What To Do With Your Homebuilder Stocks Now

| About: SPDR Homebuilders (XHB)
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Congratulations to those of you who were able to ignore the bears on housing and have been sticking with housing stocks this year. The SPDR Homebuilders ETF (NYSEARCA:XHB) has finally recovered all its recession-driven losses and recently hit 5-year highs.

Click to enlarge

XHB has increased 46% year-to-date in the midst of its best post-recession recovery run

Source: FreeStockCharts.com

The gains in individual stocks have been breathtaking. The chart below shows the year-to-date performance over the course of the year in ten homebuilder stocks. The legend lists these stocks in approximate descending order of their current year-to-date performance. The worst stock in this list is up almost 50% for the year. The best performers have been up as high as 160% on the year in recent weeks. (Note that XHB contains other housing-related stocks besides homebuilders).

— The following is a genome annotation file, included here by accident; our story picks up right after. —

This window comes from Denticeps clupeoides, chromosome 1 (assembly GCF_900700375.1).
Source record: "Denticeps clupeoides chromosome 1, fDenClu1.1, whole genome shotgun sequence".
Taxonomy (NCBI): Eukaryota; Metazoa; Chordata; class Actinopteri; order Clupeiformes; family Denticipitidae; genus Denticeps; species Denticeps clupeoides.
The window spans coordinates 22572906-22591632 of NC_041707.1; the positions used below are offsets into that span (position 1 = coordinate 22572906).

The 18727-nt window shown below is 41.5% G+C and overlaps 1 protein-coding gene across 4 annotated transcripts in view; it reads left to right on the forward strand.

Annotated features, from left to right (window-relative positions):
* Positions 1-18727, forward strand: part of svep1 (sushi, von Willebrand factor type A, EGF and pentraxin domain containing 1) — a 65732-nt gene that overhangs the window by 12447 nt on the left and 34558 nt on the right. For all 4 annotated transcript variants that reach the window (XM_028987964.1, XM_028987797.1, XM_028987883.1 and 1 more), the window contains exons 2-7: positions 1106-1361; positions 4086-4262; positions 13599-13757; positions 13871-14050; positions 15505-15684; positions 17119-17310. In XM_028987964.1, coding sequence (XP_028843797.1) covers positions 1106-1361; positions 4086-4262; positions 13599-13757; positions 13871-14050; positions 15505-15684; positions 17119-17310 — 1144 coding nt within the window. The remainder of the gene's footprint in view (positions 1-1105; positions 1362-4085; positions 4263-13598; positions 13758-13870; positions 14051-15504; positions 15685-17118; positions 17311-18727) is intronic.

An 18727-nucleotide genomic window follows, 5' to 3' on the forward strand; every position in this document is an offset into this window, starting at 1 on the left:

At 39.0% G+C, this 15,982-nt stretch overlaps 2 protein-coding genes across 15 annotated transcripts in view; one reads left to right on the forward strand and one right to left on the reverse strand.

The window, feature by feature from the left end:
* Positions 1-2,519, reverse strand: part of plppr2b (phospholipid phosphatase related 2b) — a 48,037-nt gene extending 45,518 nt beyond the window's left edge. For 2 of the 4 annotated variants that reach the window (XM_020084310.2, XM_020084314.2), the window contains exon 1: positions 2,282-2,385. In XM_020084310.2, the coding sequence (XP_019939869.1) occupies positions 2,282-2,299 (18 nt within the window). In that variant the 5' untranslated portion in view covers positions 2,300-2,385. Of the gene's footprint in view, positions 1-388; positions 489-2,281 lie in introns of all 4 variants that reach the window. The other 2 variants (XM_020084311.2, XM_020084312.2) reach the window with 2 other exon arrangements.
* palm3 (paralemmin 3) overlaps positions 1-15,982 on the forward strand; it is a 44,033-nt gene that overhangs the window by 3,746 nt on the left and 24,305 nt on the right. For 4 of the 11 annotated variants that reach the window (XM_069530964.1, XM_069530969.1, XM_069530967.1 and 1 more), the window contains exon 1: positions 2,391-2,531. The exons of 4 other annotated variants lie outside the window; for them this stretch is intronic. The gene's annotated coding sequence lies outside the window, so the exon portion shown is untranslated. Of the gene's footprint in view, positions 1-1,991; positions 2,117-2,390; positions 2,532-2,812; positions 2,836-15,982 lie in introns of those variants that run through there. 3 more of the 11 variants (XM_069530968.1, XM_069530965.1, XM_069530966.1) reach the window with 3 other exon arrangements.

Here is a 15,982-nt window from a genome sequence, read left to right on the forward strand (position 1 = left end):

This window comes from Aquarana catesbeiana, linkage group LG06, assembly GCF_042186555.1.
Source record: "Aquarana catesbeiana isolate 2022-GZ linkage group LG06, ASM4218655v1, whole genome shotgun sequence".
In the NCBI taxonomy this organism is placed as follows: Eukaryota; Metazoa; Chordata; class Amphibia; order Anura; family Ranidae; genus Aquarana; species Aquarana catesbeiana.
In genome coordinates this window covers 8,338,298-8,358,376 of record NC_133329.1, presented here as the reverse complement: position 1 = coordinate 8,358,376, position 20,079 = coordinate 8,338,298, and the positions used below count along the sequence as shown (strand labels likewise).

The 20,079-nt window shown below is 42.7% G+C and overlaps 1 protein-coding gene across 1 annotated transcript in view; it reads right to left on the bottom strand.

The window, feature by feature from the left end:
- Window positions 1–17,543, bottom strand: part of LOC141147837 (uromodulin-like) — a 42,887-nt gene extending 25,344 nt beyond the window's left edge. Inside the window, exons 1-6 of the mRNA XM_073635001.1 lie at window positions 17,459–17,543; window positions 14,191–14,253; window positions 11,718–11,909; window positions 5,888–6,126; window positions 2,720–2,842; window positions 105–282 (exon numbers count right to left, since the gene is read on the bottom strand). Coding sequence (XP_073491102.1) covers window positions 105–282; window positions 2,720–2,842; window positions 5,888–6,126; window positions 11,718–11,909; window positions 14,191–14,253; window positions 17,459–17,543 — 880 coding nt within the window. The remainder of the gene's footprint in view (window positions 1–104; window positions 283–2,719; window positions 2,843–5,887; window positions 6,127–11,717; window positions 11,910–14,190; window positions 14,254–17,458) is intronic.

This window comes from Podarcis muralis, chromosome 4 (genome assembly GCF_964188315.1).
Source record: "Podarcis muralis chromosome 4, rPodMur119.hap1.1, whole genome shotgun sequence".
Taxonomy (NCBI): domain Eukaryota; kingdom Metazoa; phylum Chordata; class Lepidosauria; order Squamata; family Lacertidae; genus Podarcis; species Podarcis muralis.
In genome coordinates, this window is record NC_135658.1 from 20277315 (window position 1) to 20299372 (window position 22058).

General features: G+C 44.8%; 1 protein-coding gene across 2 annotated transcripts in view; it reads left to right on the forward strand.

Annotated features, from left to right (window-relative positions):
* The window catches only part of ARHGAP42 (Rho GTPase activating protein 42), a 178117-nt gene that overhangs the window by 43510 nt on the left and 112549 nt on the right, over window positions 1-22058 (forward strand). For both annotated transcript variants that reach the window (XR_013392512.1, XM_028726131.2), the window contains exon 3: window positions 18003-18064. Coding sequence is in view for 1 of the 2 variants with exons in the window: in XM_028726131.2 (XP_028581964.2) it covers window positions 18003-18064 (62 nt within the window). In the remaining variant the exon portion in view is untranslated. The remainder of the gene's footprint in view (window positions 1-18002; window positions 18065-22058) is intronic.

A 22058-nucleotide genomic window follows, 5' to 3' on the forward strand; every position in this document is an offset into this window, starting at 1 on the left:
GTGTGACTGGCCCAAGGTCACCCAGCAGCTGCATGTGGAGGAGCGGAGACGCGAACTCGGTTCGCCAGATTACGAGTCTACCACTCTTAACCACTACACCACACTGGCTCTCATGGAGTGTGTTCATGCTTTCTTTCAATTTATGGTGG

Year-to-Date Performance for Select Homebuilder Stocks (2012)

Year-to-Date Performance for Select Homebuilder Stocks (2012)

Source for prices: Yahoo! Finance

Key in order of performance shown in the above legend: Hovnanian Enterprises, Inc. (NYSE:HOV), PulteGroup, Inc. (NYSE:PHM), M.D.C. Holdings, Inc. (NYSE:MDC), KB Home (NYSE:KBH), Ryland Group Inc. (NYSE:RYL), Lennar Corporation (NYSE:LEN), Meritage Homes Corporation (NYSE:MTH), D. R. Horton Inc. (NYSE:DHI), Toll Brothers Inc. (NYSE:TOL), Beazer Homes USA, Inc. (NYSE:BZH)

Despite these performance, or maybe because of these performances, bears remain unconvinced. Data on shares short through September 14, 2012 shows that only three of these stocks have experienced year-over-year declines in shares short: TOL, MTH, and MDC.

Three other stocks are close to even: LEN, KBH, and PHM. The remaining four have experienced sustained increases in short interest: HOV, BZH, DHI, and RYL. BZH has seen the most dramatic increase from the relatively least shortest stock in this group to the second highest. TOL and KBH shares short are down significantly from peaks earlier this year.